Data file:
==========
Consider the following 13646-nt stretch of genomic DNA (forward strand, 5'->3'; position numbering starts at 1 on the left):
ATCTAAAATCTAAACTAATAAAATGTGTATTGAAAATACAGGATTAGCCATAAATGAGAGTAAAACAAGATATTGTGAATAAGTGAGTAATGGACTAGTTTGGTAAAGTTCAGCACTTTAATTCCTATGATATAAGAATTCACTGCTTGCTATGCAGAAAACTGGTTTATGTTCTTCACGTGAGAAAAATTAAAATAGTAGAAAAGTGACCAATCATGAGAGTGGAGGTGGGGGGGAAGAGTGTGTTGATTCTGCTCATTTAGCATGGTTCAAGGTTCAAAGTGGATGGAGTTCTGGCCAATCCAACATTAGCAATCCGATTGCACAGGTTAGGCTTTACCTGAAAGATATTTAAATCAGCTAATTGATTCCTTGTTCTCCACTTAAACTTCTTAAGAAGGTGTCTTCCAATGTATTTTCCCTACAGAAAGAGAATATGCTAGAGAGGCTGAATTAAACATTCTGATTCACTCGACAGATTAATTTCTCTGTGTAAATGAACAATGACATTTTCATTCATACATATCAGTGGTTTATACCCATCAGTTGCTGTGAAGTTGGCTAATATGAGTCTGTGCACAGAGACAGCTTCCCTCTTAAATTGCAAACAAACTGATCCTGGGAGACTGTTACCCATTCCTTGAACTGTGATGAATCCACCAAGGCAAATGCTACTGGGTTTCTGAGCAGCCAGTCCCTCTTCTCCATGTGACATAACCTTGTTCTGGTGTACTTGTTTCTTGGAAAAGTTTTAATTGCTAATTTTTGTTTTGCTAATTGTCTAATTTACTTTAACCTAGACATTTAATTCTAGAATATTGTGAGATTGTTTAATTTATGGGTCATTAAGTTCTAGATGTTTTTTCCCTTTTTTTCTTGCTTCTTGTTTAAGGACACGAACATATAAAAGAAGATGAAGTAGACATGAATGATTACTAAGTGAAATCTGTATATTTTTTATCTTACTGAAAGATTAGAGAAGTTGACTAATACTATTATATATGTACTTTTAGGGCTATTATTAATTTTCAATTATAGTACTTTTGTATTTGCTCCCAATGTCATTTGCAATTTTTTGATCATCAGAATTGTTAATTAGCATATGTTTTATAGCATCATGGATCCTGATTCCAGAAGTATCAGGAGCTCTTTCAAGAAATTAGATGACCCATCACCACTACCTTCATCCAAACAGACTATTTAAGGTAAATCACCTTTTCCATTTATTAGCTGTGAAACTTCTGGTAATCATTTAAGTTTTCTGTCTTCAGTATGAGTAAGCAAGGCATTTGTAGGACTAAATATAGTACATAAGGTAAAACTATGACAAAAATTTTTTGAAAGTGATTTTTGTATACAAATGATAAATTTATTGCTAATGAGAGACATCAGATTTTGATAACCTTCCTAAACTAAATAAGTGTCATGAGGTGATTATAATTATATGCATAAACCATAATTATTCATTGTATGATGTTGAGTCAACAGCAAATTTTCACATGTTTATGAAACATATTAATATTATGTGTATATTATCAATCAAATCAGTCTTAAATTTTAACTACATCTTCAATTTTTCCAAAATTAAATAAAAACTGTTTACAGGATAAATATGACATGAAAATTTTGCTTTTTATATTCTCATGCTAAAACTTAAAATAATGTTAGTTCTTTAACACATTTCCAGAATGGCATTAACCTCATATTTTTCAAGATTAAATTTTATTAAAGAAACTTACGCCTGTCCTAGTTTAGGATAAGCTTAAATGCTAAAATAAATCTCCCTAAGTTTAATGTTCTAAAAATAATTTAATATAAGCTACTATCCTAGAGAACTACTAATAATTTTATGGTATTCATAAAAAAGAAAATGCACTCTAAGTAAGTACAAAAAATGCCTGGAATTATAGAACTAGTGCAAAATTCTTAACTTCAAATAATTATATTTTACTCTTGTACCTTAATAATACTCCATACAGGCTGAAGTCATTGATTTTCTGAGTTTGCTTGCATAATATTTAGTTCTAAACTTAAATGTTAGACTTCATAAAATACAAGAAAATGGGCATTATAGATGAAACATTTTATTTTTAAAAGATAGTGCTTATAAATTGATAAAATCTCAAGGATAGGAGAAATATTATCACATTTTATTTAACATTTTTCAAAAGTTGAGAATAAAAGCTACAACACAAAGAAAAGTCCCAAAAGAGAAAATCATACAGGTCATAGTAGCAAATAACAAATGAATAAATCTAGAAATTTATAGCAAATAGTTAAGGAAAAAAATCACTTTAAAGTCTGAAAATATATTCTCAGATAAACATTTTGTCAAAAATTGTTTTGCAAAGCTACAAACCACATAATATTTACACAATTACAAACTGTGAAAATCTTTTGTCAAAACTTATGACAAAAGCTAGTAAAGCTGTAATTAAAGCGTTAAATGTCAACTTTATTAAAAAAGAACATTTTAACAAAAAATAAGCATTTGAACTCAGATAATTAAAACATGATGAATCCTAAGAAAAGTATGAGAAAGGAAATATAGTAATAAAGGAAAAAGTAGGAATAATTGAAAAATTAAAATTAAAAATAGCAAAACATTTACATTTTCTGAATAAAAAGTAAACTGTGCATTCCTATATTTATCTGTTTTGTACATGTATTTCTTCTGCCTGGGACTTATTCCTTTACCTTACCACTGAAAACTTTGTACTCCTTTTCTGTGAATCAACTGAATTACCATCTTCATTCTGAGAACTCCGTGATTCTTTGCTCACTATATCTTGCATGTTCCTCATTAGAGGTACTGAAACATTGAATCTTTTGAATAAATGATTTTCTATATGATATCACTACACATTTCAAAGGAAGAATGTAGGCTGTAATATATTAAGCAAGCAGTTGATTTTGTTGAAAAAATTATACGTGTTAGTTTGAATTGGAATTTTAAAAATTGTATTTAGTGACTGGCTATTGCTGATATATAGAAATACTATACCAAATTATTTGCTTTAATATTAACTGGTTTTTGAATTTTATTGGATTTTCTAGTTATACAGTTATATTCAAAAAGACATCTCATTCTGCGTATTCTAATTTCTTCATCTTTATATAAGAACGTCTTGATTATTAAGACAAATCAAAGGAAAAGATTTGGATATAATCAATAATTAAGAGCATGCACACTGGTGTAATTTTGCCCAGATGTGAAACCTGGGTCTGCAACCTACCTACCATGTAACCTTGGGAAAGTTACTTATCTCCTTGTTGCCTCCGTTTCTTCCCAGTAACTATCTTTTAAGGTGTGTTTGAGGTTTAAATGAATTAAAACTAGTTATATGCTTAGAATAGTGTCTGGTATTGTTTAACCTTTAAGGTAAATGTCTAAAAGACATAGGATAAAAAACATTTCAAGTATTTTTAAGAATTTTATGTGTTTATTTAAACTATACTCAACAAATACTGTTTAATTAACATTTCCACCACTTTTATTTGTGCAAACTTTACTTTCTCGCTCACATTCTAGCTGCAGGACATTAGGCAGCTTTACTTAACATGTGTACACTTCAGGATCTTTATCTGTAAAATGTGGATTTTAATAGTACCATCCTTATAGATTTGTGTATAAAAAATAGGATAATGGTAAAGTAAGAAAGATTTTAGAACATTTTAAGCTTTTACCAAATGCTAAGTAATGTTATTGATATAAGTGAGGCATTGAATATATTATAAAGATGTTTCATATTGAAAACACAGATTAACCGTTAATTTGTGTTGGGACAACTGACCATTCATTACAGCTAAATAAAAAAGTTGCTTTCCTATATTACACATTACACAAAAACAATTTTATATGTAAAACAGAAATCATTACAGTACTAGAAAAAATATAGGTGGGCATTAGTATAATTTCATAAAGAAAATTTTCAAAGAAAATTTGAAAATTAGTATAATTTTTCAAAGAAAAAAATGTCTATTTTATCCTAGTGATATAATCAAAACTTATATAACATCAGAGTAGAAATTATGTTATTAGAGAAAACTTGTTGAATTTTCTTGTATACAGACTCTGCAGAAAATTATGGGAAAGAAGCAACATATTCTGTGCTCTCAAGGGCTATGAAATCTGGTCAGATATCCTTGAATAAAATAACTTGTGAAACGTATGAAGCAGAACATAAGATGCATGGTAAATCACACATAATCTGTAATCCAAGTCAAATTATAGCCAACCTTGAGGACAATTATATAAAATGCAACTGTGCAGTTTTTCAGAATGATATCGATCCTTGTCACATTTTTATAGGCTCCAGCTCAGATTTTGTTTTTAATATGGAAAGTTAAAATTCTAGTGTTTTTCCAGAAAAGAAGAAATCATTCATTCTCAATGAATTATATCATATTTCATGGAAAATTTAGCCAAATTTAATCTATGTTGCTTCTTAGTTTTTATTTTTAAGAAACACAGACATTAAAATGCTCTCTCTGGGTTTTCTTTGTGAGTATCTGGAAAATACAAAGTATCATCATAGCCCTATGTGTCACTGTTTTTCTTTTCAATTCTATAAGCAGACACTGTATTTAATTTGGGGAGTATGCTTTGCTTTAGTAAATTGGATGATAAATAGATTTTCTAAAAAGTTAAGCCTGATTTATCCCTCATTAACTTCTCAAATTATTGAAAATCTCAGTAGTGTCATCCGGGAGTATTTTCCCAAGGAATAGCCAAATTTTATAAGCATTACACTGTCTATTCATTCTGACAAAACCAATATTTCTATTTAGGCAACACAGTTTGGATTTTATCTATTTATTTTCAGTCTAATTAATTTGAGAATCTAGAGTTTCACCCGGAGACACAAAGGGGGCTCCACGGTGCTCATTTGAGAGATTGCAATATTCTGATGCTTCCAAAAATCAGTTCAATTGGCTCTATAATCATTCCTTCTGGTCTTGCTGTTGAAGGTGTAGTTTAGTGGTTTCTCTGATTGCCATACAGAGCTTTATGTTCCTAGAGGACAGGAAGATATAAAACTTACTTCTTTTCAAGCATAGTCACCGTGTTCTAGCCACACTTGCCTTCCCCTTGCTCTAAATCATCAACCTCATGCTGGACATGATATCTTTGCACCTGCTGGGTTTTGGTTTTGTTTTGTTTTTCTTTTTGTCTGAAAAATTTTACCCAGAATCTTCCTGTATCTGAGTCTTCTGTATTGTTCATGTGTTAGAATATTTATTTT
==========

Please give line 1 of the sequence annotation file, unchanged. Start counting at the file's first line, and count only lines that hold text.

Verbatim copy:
Consider the following 13646-nt stretch of genomic DNA (forward strand, 5'->3'; position numbering starts at 1 on the left):